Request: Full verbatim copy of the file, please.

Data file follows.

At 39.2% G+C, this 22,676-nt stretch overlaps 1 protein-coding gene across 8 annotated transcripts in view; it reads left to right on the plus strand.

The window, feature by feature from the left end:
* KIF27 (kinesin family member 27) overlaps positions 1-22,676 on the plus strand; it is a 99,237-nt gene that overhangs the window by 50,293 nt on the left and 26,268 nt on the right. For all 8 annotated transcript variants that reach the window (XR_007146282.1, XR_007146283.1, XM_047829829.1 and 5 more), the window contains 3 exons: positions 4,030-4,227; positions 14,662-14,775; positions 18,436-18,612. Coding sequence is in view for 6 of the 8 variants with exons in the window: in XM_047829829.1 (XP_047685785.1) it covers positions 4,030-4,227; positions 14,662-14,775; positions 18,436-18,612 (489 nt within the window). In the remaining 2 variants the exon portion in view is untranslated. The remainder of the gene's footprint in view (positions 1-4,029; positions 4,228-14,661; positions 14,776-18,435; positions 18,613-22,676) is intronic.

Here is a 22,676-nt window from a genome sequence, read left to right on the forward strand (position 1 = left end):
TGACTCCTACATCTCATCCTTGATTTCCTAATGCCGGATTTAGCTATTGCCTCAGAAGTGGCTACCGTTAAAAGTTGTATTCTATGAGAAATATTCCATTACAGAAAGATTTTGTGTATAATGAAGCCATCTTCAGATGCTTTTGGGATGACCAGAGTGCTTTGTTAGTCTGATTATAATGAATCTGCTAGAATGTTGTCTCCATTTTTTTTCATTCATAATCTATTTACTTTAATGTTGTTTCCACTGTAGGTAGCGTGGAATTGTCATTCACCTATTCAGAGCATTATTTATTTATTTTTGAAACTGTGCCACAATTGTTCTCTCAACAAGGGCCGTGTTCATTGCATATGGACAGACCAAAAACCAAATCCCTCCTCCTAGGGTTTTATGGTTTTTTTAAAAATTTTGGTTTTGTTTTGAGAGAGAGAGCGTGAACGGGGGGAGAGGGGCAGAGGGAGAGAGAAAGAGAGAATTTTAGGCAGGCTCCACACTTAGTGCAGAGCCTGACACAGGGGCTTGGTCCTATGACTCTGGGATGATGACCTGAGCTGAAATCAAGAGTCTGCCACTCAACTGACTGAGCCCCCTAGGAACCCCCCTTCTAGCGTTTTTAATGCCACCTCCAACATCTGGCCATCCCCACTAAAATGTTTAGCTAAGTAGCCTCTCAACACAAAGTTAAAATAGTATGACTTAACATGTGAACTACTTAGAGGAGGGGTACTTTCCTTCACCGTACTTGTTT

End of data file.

At 39.2% G+C, this 22,676-nt stretch overlaps 1 protein-coding gene across 8 annotated transcripts in view; it reads left to right on the plus strand.

The window, feature by feature from the left end:
* KIF27 (kinesin family member 27) overlaps positions 1-22,676 on the plus strand; it is a 99,237-nt gene that overhangs the window by 50,293 nt on the left and 26,268 nt on the right. For all 8 annotated transcript variants that reach the window (XR_007146282.1, XR_007146283.1, XM_047829829.1 and 5 more), the window contains 3 exons: positions 4,030-4,227; positions 14,662-14,775; positions 18,436-18,612. Coding sequence is in view for 6 of the 8 variants with exons in the window: in XM_047829829.1 (XP_047685785.1) it covers positions 4,030-4,227; positions 14,662-14,775; positions 18,436-18,612 (489 nt within the window). In the remaining 2 variants the exon portion in view is untranslated. The remainder of the gene's footprint in view (positions 1-4,029; positions 4,228-14,661; positions 14,776-18,435; positions 18,613-22,676) is intronic.

Here is a 22,676-nt window from a genome sequence, read left to right on the forward strand (position 1 = left end):
TGACTCCTACATCTCATCCTTGATTTCCTAATGCCGGATTTAGCTATTGCCTCAGAAGTGGCTACCGTTAAAAGTTGTATTCTATGAGAAATATTCCATTACAGAAAGATTTTGTGTATAATGAAGCCATCTTCAGATGCTTTTGGGATGACCAGAGTGCTTTGTTAGTCTGATTATAATGAATCTGCTAGAATGTTGTCTCCATTTTTTTTCATTCATAATCTATTTACTTTAATGTTGTTTCCACTGTAGGTAGCGTGGAATTGTCATTCACCTATTCAGAGCATTATTTATTTATTTTTGAAACTGTGCCACAATTGTTCTCTCAACAAGGGCCGTGTTCATTGCATATGGACAGACCAAAAACCAAATCCCTCCTCCTAGGGTTTTATGGTTTTTTTAAAAATTTTGGTTTTGTTTTGAGAGAGAGAGCGTGAACGGGGGGAGAGGGGCAGAGGGAGAGAGAAAGAGAGAATTTTAGGCAGGCTCCACACTTAGTGCAGAGCCTGACACAGGGGCTTGGTCCTATGACTCTGGGATGATGACCTGAGCTGAAATCAAGAGTCTGCCACTCAACTGACTGAGCCCCCTAGGAACCCCCCTTCTAGCGTTTTTAATGCCACCTCCAACATCTGGCCATCCCCACTAAAATGTTTAGCTAAGTAGCCTCTCAACACAAAGTTAAAATAGTATGACTTAACATGTGAACTACTTAGAGGAGGGGTACTTTCCTTCACCGTACTTGTTT